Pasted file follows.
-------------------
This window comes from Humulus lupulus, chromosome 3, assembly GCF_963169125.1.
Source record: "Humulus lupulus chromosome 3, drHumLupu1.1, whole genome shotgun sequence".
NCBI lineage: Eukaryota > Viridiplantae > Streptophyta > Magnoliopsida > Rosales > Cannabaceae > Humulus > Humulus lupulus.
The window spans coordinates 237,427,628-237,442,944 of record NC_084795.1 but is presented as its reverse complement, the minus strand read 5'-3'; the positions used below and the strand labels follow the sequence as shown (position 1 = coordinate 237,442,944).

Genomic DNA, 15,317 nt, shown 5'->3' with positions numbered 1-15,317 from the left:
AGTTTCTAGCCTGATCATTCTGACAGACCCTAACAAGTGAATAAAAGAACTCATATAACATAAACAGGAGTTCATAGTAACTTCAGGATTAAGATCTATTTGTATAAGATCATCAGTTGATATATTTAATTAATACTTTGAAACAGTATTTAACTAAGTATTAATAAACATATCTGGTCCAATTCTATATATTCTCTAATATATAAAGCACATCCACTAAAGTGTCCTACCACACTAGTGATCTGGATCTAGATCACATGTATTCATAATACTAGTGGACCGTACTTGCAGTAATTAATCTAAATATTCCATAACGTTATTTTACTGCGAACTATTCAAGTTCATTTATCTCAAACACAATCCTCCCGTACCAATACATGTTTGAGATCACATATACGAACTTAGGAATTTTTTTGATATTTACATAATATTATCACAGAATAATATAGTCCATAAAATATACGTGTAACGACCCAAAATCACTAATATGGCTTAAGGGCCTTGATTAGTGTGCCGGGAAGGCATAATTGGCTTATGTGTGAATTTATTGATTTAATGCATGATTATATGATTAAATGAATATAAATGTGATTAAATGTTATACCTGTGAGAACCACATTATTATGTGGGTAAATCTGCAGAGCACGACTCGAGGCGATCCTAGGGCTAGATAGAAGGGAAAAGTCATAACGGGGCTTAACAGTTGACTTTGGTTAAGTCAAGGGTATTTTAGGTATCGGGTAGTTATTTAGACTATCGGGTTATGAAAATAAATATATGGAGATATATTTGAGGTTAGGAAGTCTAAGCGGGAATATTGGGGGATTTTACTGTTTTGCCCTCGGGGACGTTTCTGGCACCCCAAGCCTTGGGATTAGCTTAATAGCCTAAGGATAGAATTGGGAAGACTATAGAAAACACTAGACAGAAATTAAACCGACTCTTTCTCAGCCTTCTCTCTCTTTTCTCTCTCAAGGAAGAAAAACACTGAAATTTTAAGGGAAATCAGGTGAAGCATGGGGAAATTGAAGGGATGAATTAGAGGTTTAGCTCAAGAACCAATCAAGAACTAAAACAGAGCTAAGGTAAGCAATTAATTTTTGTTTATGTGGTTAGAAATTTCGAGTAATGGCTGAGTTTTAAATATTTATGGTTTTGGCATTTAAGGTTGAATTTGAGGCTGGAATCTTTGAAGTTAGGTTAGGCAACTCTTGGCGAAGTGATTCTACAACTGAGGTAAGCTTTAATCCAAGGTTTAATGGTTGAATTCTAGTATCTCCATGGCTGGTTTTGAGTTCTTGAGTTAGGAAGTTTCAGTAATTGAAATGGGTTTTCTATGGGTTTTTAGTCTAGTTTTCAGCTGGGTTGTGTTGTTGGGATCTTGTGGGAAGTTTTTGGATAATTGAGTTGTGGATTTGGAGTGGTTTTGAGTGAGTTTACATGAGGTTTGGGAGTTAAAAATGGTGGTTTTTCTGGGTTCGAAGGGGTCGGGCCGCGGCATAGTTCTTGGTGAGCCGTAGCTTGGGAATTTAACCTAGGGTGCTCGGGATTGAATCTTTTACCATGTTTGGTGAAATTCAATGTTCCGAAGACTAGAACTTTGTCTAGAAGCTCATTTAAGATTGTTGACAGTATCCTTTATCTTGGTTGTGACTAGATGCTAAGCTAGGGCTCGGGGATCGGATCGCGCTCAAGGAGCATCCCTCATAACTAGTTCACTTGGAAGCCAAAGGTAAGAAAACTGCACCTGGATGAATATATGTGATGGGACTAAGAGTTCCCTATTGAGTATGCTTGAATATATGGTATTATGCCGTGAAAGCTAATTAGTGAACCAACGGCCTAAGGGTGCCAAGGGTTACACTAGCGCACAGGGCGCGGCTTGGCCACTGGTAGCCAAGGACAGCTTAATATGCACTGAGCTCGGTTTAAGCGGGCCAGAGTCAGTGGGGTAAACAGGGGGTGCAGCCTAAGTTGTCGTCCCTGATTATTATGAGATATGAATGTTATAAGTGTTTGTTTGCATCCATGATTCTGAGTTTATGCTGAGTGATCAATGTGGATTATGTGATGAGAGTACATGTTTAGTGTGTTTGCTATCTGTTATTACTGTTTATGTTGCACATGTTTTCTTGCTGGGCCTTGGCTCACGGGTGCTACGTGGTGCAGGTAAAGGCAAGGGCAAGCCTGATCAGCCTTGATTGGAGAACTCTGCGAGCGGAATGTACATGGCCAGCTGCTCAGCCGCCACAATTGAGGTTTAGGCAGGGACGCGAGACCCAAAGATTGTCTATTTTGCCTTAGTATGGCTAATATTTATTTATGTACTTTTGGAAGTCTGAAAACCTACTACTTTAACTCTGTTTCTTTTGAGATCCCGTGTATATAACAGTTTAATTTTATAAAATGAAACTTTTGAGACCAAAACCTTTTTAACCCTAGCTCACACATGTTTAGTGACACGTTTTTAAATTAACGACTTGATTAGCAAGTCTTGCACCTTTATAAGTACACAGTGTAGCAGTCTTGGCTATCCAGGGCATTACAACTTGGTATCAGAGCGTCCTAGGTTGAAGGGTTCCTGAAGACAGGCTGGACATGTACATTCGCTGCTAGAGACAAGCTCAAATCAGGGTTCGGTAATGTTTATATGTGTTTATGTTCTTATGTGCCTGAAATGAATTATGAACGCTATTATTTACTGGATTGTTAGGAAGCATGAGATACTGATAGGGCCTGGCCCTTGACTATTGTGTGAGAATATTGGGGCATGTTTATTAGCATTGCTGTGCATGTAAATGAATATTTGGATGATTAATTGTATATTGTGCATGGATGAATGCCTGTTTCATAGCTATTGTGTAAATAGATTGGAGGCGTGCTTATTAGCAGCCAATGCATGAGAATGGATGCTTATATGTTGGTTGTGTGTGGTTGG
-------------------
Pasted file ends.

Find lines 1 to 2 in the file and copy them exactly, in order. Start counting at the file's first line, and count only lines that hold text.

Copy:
This window comes from Humulus lupulus, chromosome 3, assembly GCF_963169125.1.
Source record: "Humulus lupulus chromosome 3, drHumLupu1.1, whole genome shotgun sequence".